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Naturally Impactful: New Wyandot Lodge Constructed to Have Minimal Impact on Environment

Jesse Bethea Jesse Bethea Naturally Impactful: New Wyandot Lodge Constructed to Have Minimal Impact on EnvironmentPhotos by Jesse Bethea.
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The newly completed Wyandot Lodge at the McKnight Nature Center is poised to be the central hub of Columbus Recreation and Parks’ Outdoor Education Program. The lodge will be a new home for programs aimed at teaching local youth about human impacts on nature. But in the case of the Wyandot Lodge, the building itself is an educational tool.

Drawing energy from solar panels and from geothermal wells, the lodge was constructed for minimal impact on climate and ecosystem. The floors are concrete to eliminate the need for corrosive carpet cleaners. In the summer, the skylights can open and allow air to cycle through and cool the interior without air conditioning. Lights inside the lodge are motion activated and turn off automatically when a room is unoccupied.

“Even just in the construction of the physical building,” said Dan Conroy, Nature Programs Administrative Manager for Columbus Recreation and Parks. “It’s not just how things are built but what they’re built with.”

Built with locally-sourced stone and wood, the lodge’s construction began in August of 2016 and the building opened earlier this Fall. The Ohio Parks and Recreation Association awarded the Wyandot Lodge first place for 2017 Capital Improvement Projects priced at $2.5 million or more.

Recreation and Parks originally intended to renovate another building on the same property, but ultimately that plan proved more expensive than constructing a new lodge. The building will now serve as an educational space for hundreds of kids who will visit for summer camps and field trips throughout the year. In addition to teaching them about how responsible construction can offset harm to the environment, the lodge also features some of the creatures and natural resources threatened by human activity. Snakes and turtles occupy terrariums lining the main hall and tables in the back hold fossil specimens pulled from the Scioto River. Conroy hopes some amphibians can soon be added to the collection.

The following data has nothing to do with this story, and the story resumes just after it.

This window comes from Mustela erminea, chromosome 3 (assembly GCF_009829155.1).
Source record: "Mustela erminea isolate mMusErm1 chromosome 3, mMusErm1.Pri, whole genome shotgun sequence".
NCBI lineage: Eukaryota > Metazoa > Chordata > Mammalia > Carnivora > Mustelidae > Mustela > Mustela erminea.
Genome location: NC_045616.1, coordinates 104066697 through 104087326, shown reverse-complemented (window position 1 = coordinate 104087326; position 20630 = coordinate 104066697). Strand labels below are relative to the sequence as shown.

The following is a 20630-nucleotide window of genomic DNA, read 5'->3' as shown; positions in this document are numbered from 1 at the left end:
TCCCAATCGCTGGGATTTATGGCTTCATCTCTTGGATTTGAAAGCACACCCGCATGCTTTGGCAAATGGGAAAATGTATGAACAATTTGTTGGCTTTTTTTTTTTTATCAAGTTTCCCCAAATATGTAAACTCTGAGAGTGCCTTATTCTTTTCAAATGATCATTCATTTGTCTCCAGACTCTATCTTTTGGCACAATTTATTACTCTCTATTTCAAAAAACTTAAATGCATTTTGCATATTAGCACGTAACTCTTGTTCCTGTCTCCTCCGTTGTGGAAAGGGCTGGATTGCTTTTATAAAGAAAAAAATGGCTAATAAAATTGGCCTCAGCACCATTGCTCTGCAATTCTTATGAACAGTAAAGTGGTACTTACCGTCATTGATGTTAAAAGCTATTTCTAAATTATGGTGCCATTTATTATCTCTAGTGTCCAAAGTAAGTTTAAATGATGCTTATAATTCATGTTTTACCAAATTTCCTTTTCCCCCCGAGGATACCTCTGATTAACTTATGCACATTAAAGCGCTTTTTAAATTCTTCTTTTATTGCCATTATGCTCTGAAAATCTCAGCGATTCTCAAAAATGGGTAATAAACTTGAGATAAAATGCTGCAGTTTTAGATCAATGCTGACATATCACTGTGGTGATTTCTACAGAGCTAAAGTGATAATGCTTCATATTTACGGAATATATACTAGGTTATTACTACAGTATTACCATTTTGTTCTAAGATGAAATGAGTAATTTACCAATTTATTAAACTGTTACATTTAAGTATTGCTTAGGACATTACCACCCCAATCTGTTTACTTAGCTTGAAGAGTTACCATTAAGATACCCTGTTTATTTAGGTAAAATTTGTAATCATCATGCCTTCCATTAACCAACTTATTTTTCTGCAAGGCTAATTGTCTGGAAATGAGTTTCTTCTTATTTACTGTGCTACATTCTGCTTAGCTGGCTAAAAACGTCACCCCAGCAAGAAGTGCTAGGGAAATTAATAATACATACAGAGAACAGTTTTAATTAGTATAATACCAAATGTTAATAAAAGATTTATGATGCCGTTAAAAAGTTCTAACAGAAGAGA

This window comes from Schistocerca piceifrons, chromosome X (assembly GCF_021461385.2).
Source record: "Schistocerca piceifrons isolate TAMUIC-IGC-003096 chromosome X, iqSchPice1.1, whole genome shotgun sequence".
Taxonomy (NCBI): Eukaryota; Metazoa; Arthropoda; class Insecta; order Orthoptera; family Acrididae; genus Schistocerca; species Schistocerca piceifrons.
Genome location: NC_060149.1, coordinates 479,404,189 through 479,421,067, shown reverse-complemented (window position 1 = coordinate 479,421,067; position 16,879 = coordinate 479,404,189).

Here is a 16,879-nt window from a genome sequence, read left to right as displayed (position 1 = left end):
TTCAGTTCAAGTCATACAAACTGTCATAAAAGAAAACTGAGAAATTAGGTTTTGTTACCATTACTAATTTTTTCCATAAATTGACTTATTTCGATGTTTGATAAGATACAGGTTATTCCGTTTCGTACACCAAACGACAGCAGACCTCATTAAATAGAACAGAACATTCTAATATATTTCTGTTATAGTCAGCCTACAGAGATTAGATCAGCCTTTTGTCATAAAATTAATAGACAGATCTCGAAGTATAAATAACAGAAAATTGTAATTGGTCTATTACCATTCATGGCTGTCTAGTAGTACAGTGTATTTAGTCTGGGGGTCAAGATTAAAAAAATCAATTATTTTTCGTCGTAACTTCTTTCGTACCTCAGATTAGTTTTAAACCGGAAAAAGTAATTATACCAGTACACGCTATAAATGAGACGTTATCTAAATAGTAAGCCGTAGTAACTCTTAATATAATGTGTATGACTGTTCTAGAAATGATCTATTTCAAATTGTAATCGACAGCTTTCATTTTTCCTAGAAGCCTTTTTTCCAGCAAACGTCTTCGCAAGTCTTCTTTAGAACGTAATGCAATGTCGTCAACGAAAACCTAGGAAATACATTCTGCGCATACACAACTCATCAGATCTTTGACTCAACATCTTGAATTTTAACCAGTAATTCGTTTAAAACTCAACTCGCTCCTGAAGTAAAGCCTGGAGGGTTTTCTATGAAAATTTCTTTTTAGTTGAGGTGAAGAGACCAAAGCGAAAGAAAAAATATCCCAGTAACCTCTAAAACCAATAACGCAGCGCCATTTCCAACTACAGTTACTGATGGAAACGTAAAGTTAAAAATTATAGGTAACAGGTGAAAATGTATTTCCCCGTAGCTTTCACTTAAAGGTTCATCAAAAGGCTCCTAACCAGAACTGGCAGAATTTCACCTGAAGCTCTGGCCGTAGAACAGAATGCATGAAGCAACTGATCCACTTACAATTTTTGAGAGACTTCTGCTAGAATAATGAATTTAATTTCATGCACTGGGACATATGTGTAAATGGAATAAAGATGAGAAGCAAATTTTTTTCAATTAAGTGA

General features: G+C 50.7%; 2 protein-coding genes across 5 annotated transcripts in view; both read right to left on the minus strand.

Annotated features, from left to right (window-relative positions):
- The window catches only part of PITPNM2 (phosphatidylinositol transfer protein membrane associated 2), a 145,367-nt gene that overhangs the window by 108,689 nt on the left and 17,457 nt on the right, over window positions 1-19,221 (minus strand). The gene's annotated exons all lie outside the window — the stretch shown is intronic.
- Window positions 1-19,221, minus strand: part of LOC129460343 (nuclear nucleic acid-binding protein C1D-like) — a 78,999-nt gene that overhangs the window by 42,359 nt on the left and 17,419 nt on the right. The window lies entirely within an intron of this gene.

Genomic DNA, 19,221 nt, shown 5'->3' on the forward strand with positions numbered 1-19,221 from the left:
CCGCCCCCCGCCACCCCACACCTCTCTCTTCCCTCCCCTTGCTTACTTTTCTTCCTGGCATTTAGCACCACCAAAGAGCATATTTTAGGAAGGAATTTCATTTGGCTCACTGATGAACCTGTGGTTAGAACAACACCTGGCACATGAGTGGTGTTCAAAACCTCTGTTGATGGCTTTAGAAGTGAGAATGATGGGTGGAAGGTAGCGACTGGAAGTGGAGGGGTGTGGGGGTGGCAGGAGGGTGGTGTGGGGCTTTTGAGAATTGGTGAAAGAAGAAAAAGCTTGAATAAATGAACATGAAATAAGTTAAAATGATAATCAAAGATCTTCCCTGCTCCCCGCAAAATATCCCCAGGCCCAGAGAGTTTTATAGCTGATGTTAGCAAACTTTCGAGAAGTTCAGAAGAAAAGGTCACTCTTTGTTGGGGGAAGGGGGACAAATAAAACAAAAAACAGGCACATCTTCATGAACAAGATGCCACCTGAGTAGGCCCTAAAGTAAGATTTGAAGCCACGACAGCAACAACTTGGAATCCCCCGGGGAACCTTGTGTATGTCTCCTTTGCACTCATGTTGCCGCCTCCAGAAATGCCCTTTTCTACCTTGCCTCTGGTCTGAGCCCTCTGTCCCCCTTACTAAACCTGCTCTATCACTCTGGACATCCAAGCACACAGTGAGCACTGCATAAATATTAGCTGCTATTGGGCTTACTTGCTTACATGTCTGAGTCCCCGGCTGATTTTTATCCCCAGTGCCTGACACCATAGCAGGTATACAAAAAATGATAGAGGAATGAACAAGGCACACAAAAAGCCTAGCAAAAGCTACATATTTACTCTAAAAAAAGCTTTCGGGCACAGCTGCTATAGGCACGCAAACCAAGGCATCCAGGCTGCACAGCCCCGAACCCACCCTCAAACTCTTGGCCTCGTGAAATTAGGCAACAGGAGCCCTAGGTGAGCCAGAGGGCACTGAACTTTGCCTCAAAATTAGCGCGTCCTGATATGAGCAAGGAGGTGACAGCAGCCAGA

“We’ve been really reptile-heavy,” said Conroy.

With the building in place, the next step is deciding how best to use it.

“Right now we’re really just focusing on just developing solid programming that we can run out of here and in partnership with the community centers around the city,” said Conroy.

Outdoor Education is an outreach arm of Columbus Recreation and Parks promoting public appreciation for nature. In addition to summer camps and other educational programing, Outdoor Education offers activities like canoeing, archery and a mobile climbing wall that can be brought to events and various community centers in the Recreation and Parks system.

According to Conroy, partnering with the community centers is essential to bringing Outdoor Education to everyone in Columbus.

“We want to be an asset to everyone in the city and that includes stopping at community centers and having the community centers come out and visit us too,” said Conroy.

Naturally Impactful is brought to you by the Columbus Recreation and Parks Department, which works to enrich and change the lives of our citizens. The column is an effort to share the story of how the pillars of Health and Wellness, Conservation and Social Equity drive the work we do. Each month the column will focus on different sections of the department using these pillars to create a positive impact on our residents’ and visitors’ quality of life along with providing basic knowledge of the Columbus Recreation and Parks Department, #CRPD. To find more about upcoming happenings at your Columbus Recreation and Parks, visit their Facebook page, Twitter page, or columbus.gov/recreationandparks.


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